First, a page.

While surgery is an unavoidable way to treat this condition, many people don’t feel their case is bad enough to warrant such an action. There are things that you can do to prolong the inevitable, especially if you’re not in severe pain.
•Adjust your footwear
Wear shoes that allow plenty of room for your feet to move. The bunion will need a wide-with shoe, so you need to ensure you don’t wear anything too restrictive, and that can cause unnecessary pressure on the toes.
•Have your feet measured at a shoe store
Many people measure their feet by putting on shoes that fit. However, it’s common for folks to be wearing ill-fitting shoes. Getting a proper measurement will allow you to buy shoes that are customized for your feet.
Plus, if you try to cram your foot into a shoe that doesn’t fit right, it can cause the bunion to become inflamed from irritation.
• Shoe Inserts
Orthotics are popular choices for all types of foot discomforts. You can find them at just about any drug store around the country. If you need a custom pair, then your podiatrist can fit and make a pair just for your feet. You can purchase these online too.
• Splinting Devices
Putting the toe back into proper alignment can relieve some of the pain as well as make wearing shoes easier. There are special splints that help to straighten the bunion, but you can also use padding or tape to get it into the proper position.
If your bunion isn’t too bad, then this may be all the treatment you need. Plus, if you keep it from becoming aggravated, then you may not require surgical intervention.
• Adjust your activities
If you have increased pain when you stand for long periods, then you should avoid activities that require standing. If contact sports increase your pain, then avoid them. Anything you do to aggravate this growth is only going to cause inflammation and more trouble.
• Use Cold Therapy
If the area becomes swelled, then you need to apply ice for up to 20 minutes. Avoid heat as it may feel good, but it can make inflammation worse.
The Treatment Options for Bunions
You only have two options when it comes to treatment. You can either use medications or have surgery. While ibuprofen helps with pain and swelling, it has some dangerous side effects that you should be wary of with continued use. Herbal remedies, like turmeric and willow bark, can provide the same level of relief without the side effects.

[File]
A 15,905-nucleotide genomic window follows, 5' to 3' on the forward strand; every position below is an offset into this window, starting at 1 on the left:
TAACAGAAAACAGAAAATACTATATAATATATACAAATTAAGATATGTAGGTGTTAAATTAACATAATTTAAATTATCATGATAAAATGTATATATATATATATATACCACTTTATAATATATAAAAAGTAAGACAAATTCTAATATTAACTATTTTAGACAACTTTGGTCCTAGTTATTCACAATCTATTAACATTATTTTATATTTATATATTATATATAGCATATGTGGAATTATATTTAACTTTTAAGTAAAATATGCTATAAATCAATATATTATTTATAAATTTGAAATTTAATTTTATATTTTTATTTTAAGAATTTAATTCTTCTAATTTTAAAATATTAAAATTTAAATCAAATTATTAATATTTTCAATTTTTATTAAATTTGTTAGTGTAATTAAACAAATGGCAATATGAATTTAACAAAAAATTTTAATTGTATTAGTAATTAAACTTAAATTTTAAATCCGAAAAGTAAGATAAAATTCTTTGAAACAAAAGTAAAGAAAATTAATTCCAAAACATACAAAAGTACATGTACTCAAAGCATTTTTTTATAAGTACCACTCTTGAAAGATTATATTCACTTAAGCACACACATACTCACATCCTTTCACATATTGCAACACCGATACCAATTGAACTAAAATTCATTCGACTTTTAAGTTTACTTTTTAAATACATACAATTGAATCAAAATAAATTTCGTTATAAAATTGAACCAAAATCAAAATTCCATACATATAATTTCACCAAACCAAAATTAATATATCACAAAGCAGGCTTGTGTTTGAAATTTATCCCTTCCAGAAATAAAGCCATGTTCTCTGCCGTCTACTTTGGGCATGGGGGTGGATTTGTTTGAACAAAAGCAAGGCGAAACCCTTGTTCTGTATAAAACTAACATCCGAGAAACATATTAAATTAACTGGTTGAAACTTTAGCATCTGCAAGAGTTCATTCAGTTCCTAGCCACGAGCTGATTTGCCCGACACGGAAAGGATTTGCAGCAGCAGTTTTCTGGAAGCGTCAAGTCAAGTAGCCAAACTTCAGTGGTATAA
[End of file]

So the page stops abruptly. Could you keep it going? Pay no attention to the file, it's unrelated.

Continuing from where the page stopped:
Surgery may be your only option if you are in constant pain, as there is no other way to remove this extra bone. First, they must remove the bunion. They open the skin and remove this excess bone growth. They will also adjust the ligaments if the alignment is terribly wrong.
Second, if the adjacent toe has become hammered because of the strain, it will need to be straightened. They do this by tightening the ligaments and straightening the toe with a pin. The tip of the pin will remain on the outside of the toe for a few weeks, so follow up care is essential.
To prevent bunions in the future, make sure to wear wide toe box style shoes that allow for plenty of breathing room. Also, though high heels with pointy toes are a fashion statement, they should be avoided. Anything that is going to squeeze cramp, press, or irritate the feet should be avoided.
The outlook on someone with bunions varies by case. Some develop a small boney growth that never requires any further intervention. However, others have a bunion that grows so large it causes unbearable pain when they walk.
The key is to adjust your lifestyle and shoe choices at the first sign of this growth as it will worsen over time. Additionally, don’t be alarmed if you get one on both the left and right foot as it commonly occurs in both. If your parents or siblings had these growths, then the chances of you developing them are increased, so you should take the proper preventative measures.